“The female workers, including Jane Doe 5, felt extremely uncomfortable around Jones due to his aggressive behavior and misogynistic comments.” Id. ¶ 85. According to Jane Doe 5, Jones would intentionally refer to the female employees by “the incorrect names claiming that all the women in the office are the same.” Id. ¶ 88. He also allegedly referred to new female staff members as his “new office crush[es].” Id. ¶ 42.

         1. Jane Doe 1

         Less than a month after Jane Doe 1 started working at the IIEP, Jones allegedly began harassing her. On October 1, 2017, she contends that Jones sent her a text message stating, “oh my god you're so hot.” Id. ¶ 48. Within a week, on October 6, 2017, Jones allegedly asked Jane Doe 1 to come to his house, but she refused. Id. ¶ 49. According to Jane Doe 1, later that month, “[o]n October 26, 2017, [she] learned that Jones had threatened to kill her female coworker, ” which made Jane Doe 1 fearful of Jones. Id. ¶ 50. And on November 9, 2017, Jane Doe 1 contends that she received a text message from a female coworker, asking Jane Doe 1 if Jones had left the office. See id. ¶ 51. Jane Doe 1 represents that the coworker told her that she was hiding from Jones in fear that he would sexually assault her. See id.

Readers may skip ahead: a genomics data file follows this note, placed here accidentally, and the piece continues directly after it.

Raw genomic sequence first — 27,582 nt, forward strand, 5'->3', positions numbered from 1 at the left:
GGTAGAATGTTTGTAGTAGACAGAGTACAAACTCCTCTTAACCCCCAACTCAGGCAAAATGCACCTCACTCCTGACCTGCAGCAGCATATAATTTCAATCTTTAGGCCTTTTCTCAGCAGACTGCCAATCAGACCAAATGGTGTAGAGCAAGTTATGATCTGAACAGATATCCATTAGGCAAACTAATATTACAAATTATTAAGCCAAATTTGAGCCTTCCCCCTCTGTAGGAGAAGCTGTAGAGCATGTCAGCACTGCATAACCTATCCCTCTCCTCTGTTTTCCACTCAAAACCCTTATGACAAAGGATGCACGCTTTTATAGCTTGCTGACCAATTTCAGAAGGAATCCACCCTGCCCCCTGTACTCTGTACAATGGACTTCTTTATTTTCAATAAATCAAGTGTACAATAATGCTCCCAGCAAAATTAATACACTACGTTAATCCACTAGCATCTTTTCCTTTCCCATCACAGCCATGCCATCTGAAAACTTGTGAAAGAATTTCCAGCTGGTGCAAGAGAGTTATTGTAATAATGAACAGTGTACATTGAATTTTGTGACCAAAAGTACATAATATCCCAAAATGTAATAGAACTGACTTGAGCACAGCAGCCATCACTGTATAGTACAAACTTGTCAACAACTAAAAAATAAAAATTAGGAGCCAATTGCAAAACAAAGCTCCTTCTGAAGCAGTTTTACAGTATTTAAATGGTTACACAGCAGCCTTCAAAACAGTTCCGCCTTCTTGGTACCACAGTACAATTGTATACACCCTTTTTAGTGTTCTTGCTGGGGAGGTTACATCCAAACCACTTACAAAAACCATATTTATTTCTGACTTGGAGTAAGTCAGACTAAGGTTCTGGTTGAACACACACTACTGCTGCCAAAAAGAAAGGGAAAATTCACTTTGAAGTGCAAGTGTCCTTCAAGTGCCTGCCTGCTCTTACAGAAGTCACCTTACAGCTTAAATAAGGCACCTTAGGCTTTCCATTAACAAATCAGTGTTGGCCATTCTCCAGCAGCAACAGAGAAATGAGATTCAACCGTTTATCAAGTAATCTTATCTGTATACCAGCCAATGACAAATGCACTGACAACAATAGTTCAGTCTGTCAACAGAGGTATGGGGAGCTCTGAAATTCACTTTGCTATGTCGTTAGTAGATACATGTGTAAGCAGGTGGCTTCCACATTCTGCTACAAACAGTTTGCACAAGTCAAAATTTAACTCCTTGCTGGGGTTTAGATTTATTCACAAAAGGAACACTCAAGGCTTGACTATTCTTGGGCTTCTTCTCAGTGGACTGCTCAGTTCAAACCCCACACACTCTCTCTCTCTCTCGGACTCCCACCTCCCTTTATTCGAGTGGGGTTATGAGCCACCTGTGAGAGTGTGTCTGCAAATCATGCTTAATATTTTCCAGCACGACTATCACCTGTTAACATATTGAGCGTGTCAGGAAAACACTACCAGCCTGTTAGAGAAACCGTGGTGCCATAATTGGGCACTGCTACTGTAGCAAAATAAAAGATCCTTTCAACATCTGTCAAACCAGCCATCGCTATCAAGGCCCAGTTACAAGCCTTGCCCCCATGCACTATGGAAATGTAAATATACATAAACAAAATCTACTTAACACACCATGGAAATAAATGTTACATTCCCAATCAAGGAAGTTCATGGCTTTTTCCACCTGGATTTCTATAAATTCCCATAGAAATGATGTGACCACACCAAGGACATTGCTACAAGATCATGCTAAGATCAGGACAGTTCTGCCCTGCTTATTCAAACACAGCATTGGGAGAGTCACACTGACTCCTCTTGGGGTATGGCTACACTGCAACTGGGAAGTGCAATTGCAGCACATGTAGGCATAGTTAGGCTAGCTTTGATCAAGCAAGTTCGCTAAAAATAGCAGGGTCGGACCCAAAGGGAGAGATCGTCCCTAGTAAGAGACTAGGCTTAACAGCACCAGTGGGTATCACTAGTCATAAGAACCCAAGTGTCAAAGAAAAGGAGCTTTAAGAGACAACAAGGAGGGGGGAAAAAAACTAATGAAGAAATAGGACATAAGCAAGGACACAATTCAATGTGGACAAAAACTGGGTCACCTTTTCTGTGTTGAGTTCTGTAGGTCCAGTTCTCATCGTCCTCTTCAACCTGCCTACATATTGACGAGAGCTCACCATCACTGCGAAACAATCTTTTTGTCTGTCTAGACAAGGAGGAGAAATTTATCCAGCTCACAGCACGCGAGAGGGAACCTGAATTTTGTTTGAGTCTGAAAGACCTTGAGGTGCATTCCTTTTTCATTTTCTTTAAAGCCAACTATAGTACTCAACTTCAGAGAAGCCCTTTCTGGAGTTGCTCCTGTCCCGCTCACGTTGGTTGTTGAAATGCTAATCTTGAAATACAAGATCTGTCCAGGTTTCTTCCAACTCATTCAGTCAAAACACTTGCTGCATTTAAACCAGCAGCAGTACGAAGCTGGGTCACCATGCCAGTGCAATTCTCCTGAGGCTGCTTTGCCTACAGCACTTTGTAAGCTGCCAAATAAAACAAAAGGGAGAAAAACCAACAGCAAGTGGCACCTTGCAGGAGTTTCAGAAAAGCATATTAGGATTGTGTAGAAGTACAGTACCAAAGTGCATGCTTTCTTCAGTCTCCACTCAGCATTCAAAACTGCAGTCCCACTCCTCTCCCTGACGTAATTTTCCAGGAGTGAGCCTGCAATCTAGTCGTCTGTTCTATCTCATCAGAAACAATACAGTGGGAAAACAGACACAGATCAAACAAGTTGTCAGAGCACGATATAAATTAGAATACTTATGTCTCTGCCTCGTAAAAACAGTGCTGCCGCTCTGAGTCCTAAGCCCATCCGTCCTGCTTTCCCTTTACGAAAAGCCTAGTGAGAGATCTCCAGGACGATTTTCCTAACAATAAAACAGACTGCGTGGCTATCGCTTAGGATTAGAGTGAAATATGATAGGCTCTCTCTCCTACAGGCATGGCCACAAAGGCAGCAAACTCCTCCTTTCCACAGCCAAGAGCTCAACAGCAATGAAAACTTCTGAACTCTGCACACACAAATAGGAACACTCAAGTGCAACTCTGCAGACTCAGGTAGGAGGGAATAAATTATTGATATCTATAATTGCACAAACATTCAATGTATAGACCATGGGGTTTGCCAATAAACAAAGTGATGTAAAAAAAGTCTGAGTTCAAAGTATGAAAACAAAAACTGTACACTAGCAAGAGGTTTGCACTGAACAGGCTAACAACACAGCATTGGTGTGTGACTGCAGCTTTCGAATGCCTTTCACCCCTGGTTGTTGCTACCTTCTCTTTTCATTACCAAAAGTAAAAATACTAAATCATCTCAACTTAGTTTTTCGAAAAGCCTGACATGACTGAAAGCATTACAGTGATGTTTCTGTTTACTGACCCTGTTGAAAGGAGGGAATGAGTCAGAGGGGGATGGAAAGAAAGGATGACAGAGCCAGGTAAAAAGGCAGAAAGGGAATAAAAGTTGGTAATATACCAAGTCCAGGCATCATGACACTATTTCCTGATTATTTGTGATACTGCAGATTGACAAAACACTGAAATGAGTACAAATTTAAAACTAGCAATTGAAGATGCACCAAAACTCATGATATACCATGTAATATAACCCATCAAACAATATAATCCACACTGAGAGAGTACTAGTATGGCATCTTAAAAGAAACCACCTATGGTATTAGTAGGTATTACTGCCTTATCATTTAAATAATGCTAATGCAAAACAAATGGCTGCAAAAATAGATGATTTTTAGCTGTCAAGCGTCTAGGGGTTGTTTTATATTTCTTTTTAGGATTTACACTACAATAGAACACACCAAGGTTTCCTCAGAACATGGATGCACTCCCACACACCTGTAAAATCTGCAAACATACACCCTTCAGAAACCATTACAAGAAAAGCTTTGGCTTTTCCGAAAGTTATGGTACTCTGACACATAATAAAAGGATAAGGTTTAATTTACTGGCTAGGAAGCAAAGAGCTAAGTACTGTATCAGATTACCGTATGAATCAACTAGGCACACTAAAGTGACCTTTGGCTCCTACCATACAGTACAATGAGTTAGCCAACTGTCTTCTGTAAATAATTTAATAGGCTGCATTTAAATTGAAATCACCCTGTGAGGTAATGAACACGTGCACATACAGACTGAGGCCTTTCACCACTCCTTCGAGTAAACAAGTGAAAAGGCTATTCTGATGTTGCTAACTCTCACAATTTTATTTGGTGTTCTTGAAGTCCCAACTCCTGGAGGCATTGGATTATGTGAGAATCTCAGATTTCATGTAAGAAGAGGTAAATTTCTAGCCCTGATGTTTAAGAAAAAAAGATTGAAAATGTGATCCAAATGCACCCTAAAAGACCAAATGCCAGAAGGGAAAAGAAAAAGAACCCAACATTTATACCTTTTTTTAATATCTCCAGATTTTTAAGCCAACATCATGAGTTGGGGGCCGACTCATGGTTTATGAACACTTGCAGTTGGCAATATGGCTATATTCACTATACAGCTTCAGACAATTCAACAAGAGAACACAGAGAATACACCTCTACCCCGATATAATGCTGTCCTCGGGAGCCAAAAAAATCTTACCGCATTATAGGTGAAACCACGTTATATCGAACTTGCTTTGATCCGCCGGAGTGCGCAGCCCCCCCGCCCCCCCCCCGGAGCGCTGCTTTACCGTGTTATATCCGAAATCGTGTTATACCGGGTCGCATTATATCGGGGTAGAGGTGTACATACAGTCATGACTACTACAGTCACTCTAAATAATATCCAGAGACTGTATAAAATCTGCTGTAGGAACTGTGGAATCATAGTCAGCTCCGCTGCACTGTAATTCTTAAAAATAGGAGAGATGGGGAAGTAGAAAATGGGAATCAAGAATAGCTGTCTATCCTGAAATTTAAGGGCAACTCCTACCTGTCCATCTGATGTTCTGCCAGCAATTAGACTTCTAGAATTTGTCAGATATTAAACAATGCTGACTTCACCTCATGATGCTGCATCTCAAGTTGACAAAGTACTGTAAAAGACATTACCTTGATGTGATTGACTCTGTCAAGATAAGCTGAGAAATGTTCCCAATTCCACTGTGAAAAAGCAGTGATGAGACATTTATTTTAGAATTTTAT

Two days prior to an upcoming performance, [4] Jane Doe 1 contends that she told Jones that she was “stressed about her [ ] performance.” Id. ¶ 52. Jones allegedly asked if he could attend the performance, but Jane Doe 1 represents that she told him no. See id. On December 9, 2017, Jones allegedly sent Jane Doe 1 a text message, “containing a picture of [Jane Doe 1] during her performance.” Id. ¶ 53. Apparently, despite Jane Doe 1's objections, Jones had attended the performance. See id. Three days later, Jones purportedly again asked Jane Doe 1 on a date, which she refused. Id. ¶ 54.

         On December 19, 2017, Jane Doe 1 filed a complaint with Renner regarding Jones's behavior. See id. ¶ 58. After Jane Doe 1 “described Jones'[s] behavior toward her, and [ ] stated that one of her female coworkers had been raped[, ] Renner responded, ‘sometimes you need to work with people that you don't necessarily get along with.'” Id. On December 21, 2017, a Title IX investigator contacted Jane Doe 1 by email in response to her complaint, but allegedly “took no action beyond that email and failed to conduct any independent investigation beyond reaching out to the complainant.” Id. ¶ 63. On January 30, 2018, Jane Doe 1 allegedly heard “Jones openly discuss[ing] his sexual exploits in the workplace, ” and began “demean[ing] the women he ‘slept with.'” Id. ¶ 64.